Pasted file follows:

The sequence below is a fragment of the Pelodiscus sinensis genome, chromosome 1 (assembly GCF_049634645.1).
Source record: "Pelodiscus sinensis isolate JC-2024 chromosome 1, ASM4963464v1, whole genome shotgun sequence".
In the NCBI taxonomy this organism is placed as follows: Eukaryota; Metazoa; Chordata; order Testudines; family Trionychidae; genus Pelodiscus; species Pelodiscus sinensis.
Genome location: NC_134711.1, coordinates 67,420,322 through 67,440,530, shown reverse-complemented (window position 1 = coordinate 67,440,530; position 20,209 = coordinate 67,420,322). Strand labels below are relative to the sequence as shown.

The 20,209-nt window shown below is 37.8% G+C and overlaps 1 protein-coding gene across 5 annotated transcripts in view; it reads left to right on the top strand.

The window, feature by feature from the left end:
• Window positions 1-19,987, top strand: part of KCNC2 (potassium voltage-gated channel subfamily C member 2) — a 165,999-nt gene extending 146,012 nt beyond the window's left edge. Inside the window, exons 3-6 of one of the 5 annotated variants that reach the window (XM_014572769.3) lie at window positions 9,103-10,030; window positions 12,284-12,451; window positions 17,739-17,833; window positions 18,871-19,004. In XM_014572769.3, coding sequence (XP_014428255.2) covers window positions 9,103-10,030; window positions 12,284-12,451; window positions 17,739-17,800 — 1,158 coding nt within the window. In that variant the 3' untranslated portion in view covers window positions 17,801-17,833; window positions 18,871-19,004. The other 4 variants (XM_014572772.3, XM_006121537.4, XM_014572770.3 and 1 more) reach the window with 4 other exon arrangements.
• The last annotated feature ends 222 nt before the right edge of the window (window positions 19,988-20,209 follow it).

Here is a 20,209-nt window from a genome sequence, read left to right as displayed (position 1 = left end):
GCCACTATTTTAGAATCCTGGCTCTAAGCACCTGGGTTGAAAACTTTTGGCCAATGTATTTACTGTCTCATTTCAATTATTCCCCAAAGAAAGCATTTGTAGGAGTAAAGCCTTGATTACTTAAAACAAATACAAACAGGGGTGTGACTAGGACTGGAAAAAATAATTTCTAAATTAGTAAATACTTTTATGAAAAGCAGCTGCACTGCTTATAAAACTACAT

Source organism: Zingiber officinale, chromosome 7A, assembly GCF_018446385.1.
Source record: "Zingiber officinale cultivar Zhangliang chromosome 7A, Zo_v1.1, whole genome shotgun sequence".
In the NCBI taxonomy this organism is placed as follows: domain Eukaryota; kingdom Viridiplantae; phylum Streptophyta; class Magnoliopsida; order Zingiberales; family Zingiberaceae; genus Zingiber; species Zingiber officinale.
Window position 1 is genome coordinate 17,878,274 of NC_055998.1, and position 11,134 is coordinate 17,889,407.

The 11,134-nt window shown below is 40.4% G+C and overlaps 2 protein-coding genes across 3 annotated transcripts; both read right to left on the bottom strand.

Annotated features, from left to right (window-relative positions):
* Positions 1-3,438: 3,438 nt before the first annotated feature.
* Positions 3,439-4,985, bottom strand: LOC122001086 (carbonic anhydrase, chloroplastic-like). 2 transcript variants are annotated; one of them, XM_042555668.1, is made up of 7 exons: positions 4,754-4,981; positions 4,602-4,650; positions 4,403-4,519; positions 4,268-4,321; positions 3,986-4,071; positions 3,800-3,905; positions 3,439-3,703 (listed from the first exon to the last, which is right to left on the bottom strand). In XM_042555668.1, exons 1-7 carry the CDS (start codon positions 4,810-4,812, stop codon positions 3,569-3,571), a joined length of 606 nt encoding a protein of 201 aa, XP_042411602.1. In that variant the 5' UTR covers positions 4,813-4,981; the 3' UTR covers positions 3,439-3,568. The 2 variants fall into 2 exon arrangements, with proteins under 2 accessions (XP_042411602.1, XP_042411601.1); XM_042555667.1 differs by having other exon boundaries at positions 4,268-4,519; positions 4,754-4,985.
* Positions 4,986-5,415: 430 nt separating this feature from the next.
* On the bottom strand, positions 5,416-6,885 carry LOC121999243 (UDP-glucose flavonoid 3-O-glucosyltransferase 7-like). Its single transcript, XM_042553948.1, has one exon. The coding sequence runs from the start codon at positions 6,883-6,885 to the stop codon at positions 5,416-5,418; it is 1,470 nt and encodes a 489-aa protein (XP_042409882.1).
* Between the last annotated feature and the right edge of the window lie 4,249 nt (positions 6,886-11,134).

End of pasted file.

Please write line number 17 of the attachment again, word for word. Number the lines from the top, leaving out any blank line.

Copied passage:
* Positions 1-3,438: 3,438 nt before the first annotated feature.